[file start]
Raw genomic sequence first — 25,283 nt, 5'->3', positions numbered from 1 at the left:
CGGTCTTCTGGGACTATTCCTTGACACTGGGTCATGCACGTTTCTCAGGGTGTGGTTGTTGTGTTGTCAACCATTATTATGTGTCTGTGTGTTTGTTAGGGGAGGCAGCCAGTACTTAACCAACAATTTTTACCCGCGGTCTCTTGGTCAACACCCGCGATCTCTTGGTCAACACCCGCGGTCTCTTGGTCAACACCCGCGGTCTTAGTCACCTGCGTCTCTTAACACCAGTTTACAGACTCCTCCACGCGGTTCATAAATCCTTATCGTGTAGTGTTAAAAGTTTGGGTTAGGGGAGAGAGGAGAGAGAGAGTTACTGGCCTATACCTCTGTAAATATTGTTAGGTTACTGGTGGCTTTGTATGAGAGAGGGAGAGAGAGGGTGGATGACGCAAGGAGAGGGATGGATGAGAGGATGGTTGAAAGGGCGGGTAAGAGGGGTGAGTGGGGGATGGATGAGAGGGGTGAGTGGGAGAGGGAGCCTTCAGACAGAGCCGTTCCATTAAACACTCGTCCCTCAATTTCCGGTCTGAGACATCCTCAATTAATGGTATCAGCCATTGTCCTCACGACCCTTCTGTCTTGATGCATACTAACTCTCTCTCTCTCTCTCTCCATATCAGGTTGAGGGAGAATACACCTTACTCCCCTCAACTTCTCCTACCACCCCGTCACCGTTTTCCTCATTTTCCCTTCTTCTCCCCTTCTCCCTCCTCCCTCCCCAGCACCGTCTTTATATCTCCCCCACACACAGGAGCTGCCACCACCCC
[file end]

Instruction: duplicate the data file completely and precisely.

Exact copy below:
Raw genomic sequence first — 25,283 nt, 5'->3', positions numbered from 1 at the left:
CGGTCTTCTGGGACTATTCCTTGACACTGGGTCATGCACGTTTCTCAGGGTGTGGTTGTTGTGTTGTCAACCATTATTATGTGTCTGTGTGTTTGTTAGGGGAGGCAGCCAGTACTTAACCAACAATTTTTACCCGCGGTCTCTTGGTCAACACCCGCGATCTCTTGGTCAACACCCGCGGTCTCTTGGTCAACACCCGCGGTCTTAGTCACCTGCGTCTCTTAACACCAGTTTACAGACTCCTCCACGCGGTTCATAAATCCTTATCGTGTAGTGTTAAAAGTTTGGGTTAGGGGAGAGAGGAGAGAGAGAGTTACTGGCCTATACCTCTGTAAATATTGTTAGGTTACTGGTGGCTTTGTATGAGAGAGGGAGAGAGAGGGTGGATGACGCAAGGAGAGGGATGGATGAGAGGATGGTTGAAAGGGCGGGTAAGAGGGGTGAGTGGGGGATGGATGAGAGGGGTGAGTGGGAGAGGGAGCCTTCAGACAGAGCCGTTCCATTAAACACTCGTCCCTCAATTTCCGGTCTGAGACATCCTCAATTAATGGTATCAGCCATTGTCCTCACGACCCTTCTGTCTTGATGCATACTAACTCTCTCTCTCTCTCTCTCCATATCAGGTTGAGGGAGAATACACCTTACTCCCCTCAACTTCTCCTACCACCCCGTCACCGTTTTCCTCATTTTCCCTTCTTCTCCCCTTCTCCCTCCTCCCTCCCCAGCACCGTCTTTATATCTCCCCCACACACAGGAGCTGCCACCACCCC